Black Hat Roundtables are moderator led, hour-long discussion groups driven by audience participation. Small in size (30-50 individuals), these interactive sessions provide attendees the opportunity to actively engage with colleagues as well as share experiences and or research on specific, pre-determined topics. Roundtable discussions are informal in nature, highly collaborative and offer excellent networking opportunities.
This Roundtable will focus on security considerations inherent when supporting or building any number of APIs. Participants will share practical information on what approaches have worked and what haven't in their environments. Additionally, this Roundtable will cover techniques for secure design principles, instrumentation, and attack detection.
In the Age of Agile Development and continuous integration gaining massive popularity, where does security fit in? Most security testing happens in production driven by audit requirements. This does not fit well with teams who are pushing code faster and faster constantly changing the applications being tested.
This roundtable will discuss the state of basic continuous delivery pipelines and how we can make sure security does not become an afterthought. Using a number of battle tested methodologies and open source tools, we will discuss how to be mean to our code before it ever sees the light of day in production. This discussion will allow us to find a way to adapt to the ways of DevOps but also foster a development lifecycle that creates software that is secure, reliable, and resilient.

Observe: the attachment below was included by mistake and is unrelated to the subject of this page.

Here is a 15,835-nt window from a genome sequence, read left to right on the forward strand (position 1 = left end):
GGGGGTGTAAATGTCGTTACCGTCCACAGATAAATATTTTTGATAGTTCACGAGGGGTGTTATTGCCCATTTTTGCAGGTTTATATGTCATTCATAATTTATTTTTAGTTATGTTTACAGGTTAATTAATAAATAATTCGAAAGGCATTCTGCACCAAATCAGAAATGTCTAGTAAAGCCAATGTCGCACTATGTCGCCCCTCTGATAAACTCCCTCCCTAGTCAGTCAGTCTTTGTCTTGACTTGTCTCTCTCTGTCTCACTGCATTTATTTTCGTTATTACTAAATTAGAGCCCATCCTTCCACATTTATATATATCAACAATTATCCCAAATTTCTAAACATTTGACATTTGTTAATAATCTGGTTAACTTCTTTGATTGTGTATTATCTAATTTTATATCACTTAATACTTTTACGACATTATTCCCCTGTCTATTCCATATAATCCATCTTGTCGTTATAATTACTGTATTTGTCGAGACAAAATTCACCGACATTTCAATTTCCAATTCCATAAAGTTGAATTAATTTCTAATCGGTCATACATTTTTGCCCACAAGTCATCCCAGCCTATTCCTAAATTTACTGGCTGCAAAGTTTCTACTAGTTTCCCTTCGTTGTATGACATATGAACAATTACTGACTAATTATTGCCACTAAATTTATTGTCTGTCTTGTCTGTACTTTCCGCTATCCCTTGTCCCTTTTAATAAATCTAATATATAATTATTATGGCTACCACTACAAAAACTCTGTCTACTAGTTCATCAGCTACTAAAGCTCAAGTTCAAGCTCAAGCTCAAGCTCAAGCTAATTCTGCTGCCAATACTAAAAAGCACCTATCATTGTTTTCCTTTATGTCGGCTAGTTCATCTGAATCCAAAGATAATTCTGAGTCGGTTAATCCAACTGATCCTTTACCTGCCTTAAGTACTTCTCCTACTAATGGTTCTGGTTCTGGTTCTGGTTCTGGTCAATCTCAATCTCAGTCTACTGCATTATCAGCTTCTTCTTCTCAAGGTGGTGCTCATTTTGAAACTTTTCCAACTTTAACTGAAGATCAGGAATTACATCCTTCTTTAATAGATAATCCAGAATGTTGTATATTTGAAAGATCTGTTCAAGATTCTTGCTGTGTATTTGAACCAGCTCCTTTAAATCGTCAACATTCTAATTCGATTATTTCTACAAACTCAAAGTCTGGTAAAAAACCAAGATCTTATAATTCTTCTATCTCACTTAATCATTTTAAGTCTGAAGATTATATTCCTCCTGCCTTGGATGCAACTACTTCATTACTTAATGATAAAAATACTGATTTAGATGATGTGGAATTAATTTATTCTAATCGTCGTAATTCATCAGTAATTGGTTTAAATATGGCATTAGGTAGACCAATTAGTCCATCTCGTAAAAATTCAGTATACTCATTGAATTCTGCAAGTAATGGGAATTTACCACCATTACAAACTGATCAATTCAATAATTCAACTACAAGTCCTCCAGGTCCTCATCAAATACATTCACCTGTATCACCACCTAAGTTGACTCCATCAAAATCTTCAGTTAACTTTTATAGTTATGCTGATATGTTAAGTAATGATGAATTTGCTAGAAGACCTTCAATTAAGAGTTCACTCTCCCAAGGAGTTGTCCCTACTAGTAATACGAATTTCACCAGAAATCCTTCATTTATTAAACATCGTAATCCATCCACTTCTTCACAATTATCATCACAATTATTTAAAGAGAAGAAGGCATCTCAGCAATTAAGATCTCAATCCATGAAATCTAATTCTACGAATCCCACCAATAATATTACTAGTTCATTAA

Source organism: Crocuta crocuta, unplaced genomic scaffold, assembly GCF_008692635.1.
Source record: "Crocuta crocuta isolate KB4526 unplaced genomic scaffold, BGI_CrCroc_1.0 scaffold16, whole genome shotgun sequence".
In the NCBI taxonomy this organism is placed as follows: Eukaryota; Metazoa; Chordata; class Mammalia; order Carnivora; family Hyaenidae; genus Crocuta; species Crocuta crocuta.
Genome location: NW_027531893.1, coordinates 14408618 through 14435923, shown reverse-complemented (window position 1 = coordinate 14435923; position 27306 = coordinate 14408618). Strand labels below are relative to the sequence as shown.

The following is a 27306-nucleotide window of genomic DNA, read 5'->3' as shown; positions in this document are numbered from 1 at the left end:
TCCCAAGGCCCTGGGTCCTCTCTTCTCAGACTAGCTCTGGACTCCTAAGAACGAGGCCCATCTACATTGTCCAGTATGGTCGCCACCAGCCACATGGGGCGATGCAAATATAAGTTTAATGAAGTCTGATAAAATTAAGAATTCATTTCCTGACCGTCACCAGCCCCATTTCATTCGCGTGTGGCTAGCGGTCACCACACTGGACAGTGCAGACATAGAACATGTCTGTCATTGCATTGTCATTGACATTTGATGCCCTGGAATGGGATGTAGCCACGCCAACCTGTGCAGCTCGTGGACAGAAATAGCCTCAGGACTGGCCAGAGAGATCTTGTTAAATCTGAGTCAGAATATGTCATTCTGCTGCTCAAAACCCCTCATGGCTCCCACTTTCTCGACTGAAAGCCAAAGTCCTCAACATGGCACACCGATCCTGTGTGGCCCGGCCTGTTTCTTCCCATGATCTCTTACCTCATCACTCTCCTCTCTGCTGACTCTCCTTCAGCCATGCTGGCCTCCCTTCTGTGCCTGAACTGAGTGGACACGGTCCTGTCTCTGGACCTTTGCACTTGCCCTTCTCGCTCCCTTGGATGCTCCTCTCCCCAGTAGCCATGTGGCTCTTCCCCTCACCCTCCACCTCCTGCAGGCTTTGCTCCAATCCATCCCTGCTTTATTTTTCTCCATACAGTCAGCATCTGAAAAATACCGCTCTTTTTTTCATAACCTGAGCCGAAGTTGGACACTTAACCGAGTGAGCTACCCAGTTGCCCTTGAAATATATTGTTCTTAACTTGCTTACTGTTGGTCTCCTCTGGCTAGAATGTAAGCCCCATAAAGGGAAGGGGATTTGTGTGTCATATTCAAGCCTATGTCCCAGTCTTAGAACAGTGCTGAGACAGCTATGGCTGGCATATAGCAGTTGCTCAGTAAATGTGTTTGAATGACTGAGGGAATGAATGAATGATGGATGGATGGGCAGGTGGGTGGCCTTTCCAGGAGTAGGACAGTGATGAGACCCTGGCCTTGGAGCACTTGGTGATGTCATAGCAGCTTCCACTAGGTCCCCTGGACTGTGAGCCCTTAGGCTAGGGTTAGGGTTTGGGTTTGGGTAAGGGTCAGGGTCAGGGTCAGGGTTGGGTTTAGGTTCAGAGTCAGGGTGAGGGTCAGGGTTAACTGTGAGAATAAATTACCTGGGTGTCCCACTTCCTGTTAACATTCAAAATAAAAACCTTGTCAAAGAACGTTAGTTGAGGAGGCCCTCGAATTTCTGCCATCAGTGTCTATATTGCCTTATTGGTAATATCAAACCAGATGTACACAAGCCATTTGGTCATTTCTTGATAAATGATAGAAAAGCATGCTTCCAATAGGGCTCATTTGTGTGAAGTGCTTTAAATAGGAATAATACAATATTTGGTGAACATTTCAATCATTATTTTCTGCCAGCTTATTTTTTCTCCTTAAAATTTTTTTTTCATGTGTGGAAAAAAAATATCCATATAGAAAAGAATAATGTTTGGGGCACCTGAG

This panel will focus on security certifications and tackle the pros and cons of getting certified in today's market place. With the rising demand for qualified staff in organizations there is a need to disseminate and demonstrate qualifications. We examine the quest for value in security certifications.
Join us for an interactive discussion of all things embedded and how the new ubiquity changes our security landscape. The group will be focused on how this new environment can be secured, and what that even means in a fully network enabled world of embedded computers. We will attempt to cover the entire gamut of devices, from smart watches and cameras to industrial control systems and robots. Bring your questions and ideas.
With the increase of data breaches by several companies and organizations, the SEC, FTC, and other agencies are considering tougher cyber security regulations and rule making policies to force companies to increase their info security. On the other hand, the National Institute for Standards and Technology (NIST) recently released a voluntary Risk Management Framework after a year of collaboration between the private and public sectors. This roundtable will look at what this voluntary framework is really designed to do, discuss the framework's strengths and areas for improvement, and discuss how organizations can focus LESS on "compliance" and paperwork exercises and MORE on risk and tangible information security improvement.